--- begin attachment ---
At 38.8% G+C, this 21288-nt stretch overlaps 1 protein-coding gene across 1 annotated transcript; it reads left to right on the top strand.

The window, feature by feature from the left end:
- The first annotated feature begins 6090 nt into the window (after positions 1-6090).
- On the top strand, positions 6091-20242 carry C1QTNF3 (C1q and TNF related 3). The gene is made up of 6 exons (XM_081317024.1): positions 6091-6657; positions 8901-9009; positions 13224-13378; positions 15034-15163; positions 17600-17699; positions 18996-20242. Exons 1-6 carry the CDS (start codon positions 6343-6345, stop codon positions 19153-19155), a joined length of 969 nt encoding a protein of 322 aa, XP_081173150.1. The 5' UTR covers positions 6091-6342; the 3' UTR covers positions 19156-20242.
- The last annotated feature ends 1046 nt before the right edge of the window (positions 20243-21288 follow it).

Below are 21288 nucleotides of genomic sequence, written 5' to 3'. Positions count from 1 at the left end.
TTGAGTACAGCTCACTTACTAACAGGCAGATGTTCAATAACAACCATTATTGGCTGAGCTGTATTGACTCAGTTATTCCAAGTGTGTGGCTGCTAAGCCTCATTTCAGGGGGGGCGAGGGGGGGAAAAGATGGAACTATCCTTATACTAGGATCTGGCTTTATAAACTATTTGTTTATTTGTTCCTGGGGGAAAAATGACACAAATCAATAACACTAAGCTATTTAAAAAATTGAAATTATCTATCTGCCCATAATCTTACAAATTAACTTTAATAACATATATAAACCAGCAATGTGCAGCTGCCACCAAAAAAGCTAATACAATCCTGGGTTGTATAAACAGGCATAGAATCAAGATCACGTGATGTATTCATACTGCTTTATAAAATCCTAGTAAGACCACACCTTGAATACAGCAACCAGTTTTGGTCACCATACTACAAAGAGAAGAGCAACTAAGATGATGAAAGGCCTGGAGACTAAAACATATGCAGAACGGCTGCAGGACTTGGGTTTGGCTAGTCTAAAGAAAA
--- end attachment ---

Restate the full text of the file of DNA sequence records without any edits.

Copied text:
At 38.8% G+C, this 21288-nt stretch overlaps 1 protein-coding gene across 1 annotated transcript; it reads left to right on the top strand.

The window, feature by feature from the left end:
- The first annotated feature begins 6090 nt into the window (after positions 1-6090).
- On the top strand, positions 6091-20242 carry C1QTNF3 (C1q and TNF related 3). The gene is made up of 6 exons (XM_081317024.1): positions 6091-6657; positions 8901-9009; positions 13224-13378; positions 15034-15163; positions 17600-17699; positions 18996-20242. Exons 1-6 carry the CDS (start codon positions 6343-6345, stop codon positions 19153-19155), a joined length of 969 nt encoding a protein of 322 aa, XP_081173150.1. The 5' UTR covers positions 6091-6342; the 3' UTR covers positions 19156-20242.
- The last annotated feature ends 1046 nt before the right edge of the window (positions 20243-21288 follow it).

Below are 21288 nucleotides of genomic sequence, written 5' to 3'. Positions count from 1 at the left end.
TTGAGTACAGCTCACTTACTAACAGGCAGATGTTCAATAACAACCATTATTGGCTGAGCTGTATTGACTCAGTTATTCCAAGTGTGTGGCTGCTAAGCCTCATTTCAGGGGGGGCGAGGGGGGGAAAAGATGGAACTATCCTTATACTAGGATCTGGCTTTATAAACTATTTGTTTATTTGTTCCTGGGGGAAAAATGACACAAATCAATAACACTAAGCTATTTAAAAAATTGAAATTATCTATCTGCCCATAATCTTACAAATTAACTTTAATAACATATATAAACCAGCAATGTGCAGCTGCCACCAAAAAAGCTAATACAATCCTGGGTTGTATAAACAGGCATAGAATCAAGATCACGTGATGTATTCATACTGCTTTATAAAATCCTAGTAAGACCACACCTTGAATACAGCAACCAGTTTTGGTCACCATACTACAAAGAGAAGAGCAACTAAGATGATGAAAGGCCTGGAGACTAAAACATATGCAGAACGGCTGCAGGACTTGGGTTTGGCTAGTCTAAAGAAAA